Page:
The Mileage Tax Is Still a Bright Idea
WE KNOW how you feel, Ray LaHood. After the transportation secretary said that he would consider a mileage tax as an alternative to the gas tax, White House press secretary Robert Gibbs issued a stern rejoinder. "I can weigh in on it and say that it is not and will not be the policy of the Obama administration," Mr. Gibbs said. After we printed an editorial arguing that a mileage tax has promise and that the White House was too quick to dismiss the idea, readers also offered a rebuke. In our online reader debate feature "Editorial Judgment" and in letters to the editor we publish today, readers raised astute concerns about how a mileage tax could invade their privacy or discourage drivers from switching to fuel-efficient vehicles.
But we persist, and not alone; a prominent commission issued a report Thursday that made one of the most compelling cases yet for a mileage tax, while allaying many of these concerns. The National Surface Transportation Infrastructure Financing Commission, tasked by Congress to re-envision how the government pays for transportation infrastructure, unanimously called for a 10-cents-a-gallon boost in the federal gas tax and an eventual transition to a mileage tax.
As the 15-member commission noted, the "transportation system has deteriorated to such a degree that our safety, economic competitiveness and quality of life are at risk." The report depicted an astonishing degree of neglect: Real spending on highways has plummeted by 50 percent since the late 1950s, even though vehicle miles traveled have increased considerably in that time; the 18.4-cents-a-gallon federal gas tax has lost one-third of its purchasing power since 1993, the last time it was raised; long-term revenue for the Highway Trust Fund, which helps pay for the country's roads, will fall an average of $68 billion short of required levels annually. As a result, the commission wrote, there is an "unacceptable and unsustainable investment deficit in our nation's surface transportation infrastructure."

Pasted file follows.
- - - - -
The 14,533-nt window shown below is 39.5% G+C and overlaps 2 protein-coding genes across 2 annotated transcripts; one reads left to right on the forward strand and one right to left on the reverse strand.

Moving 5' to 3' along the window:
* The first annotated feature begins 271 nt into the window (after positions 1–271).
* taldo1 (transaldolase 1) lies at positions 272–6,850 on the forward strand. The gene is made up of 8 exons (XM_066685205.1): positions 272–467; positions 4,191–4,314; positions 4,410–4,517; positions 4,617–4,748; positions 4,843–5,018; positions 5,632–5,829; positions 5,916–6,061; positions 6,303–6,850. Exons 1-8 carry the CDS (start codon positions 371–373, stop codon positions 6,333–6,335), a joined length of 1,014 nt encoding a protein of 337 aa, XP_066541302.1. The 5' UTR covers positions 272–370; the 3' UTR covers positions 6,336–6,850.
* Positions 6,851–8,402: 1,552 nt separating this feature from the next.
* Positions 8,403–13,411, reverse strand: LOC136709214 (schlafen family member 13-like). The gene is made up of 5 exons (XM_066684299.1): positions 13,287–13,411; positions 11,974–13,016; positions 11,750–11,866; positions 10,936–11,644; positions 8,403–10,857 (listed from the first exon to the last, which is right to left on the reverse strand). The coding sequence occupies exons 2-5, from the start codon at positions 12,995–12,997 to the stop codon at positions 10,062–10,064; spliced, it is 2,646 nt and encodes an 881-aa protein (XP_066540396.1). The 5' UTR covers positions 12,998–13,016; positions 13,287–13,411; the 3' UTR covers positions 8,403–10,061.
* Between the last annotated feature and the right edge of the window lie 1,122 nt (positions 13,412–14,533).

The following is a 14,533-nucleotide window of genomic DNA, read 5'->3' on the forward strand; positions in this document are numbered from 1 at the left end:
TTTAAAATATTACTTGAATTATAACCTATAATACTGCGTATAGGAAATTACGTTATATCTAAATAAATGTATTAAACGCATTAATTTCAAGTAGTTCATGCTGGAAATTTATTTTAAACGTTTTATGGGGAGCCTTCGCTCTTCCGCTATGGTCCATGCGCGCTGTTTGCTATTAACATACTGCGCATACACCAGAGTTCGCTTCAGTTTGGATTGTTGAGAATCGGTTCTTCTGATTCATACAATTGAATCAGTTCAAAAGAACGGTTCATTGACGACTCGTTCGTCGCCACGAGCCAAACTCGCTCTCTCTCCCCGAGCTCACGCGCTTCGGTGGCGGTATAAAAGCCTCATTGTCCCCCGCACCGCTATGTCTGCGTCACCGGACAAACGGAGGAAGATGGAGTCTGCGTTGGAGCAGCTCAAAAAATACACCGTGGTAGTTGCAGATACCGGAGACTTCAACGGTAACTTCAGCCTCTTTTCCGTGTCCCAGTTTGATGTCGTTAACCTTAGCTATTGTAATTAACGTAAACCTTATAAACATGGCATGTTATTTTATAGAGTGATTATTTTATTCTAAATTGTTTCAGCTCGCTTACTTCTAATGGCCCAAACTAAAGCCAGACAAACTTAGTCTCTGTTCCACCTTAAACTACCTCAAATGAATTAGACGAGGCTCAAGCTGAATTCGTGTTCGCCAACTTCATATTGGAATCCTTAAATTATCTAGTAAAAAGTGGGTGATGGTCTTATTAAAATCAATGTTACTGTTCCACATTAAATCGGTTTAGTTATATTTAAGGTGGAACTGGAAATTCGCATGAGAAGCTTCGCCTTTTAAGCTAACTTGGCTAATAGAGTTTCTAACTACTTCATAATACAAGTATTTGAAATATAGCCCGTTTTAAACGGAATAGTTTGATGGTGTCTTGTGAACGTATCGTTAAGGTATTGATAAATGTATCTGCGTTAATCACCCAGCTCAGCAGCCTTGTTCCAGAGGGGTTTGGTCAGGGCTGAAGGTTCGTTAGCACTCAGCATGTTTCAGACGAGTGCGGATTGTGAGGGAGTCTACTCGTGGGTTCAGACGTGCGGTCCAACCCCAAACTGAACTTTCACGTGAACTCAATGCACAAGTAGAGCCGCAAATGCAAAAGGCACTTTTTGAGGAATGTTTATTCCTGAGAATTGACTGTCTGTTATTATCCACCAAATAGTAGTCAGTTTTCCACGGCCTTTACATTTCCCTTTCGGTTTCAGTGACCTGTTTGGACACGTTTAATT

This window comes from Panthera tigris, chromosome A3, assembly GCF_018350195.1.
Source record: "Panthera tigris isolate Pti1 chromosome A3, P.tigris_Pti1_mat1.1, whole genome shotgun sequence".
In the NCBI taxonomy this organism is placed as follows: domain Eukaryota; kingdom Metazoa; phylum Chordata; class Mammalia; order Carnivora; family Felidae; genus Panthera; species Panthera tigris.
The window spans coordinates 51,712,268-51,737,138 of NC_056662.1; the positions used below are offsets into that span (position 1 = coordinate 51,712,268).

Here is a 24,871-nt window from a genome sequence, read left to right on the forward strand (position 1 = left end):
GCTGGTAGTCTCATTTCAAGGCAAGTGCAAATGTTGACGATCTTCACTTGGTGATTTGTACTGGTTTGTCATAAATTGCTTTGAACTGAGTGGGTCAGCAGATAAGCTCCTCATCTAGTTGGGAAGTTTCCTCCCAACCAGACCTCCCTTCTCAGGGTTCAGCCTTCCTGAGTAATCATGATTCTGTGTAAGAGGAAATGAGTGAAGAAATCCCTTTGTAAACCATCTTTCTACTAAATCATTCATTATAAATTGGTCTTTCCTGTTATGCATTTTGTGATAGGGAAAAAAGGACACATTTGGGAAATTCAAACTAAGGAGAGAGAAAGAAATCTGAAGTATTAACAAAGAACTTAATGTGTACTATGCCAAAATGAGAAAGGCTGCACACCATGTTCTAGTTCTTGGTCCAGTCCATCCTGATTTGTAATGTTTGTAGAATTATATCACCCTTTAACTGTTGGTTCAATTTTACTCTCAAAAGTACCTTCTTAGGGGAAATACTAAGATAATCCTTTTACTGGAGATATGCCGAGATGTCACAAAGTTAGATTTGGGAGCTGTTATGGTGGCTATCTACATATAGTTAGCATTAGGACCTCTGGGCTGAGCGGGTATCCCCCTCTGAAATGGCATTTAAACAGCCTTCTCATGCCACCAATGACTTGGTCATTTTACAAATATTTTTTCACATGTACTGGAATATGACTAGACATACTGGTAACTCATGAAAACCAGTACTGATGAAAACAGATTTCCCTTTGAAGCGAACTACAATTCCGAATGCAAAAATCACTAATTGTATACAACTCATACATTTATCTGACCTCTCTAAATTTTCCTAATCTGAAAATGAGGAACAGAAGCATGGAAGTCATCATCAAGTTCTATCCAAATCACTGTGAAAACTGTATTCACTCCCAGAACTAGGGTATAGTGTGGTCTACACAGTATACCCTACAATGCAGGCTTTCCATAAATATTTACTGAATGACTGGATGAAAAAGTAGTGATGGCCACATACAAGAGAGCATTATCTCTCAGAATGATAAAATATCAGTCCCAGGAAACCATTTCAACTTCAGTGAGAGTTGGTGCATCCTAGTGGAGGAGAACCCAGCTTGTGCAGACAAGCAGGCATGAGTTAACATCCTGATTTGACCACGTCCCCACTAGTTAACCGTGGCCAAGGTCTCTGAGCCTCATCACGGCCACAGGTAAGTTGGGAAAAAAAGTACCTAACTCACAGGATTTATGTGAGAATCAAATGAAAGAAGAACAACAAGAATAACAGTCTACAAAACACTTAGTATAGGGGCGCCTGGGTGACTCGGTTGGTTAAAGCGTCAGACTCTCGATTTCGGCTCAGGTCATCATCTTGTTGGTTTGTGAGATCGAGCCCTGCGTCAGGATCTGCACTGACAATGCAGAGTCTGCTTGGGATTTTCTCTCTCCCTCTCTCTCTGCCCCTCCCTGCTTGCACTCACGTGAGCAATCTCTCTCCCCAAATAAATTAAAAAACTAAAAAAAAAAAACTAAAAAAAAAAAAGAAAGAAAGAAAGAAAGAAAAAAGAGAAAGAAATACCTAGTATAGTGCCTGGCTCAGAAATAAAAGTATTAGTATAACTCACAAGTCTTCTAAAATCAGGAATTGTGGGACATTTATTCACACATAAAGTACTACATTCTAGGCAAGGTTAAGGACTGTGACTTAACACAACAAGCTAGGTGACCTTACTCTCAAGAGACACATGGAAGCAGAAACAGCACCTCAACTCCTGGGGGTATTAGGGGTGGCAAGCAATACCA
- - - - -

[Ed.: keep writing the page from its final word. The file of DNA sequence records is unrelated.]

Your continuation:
The commission argues, as this page has repeatedly, that it's necessary to raise the gas tax in the short term. However, as drivers switch to more fuel-efficient vehicles, the tax will generate insufficient revenue to cover the country's transportation infrastructure needs. That's why, after examining numerous alternatives, the commission concluded that a mileage tax was the best way to raise the necessary revenue while reducing the impact drivers have on the environment. In fact, a mileage tax could be much more effective at doing this than the gas tax. A mileage tax could be tailored so that Hummer drivers, for example, paid more per mile than Prius owners. The tax could also be levied at higher rates during rush hour or on congested highways, discouraging people from driving at times when they would spend the longest on the road. It's no surprise, then, that groups such as the Environmental Defense Fund have praised the proposal.
Most mileage tax proposals call for a tracking device in vehicles that, according to the commission, would "function like the GPS devices that million of Americans have already installed in their cars without worry of privacy loss." There are potential privacy pitfalls, but, as the commission wrote, "such systems can and should be designed to fully protect travelers' privacy." The trackers could be designed so that the government would only receive information about how much a driver owes, not where the driver has traveled. Reassuringly, a successful mileage tax pilot program in Oregon protected drivers' privacy.
Mileage tax advocates say it's possible that Congress will include funding to study the proposal, and possibly implement pilot programs, in a major transportation funding bill this year. That would be a good start for a promising idea.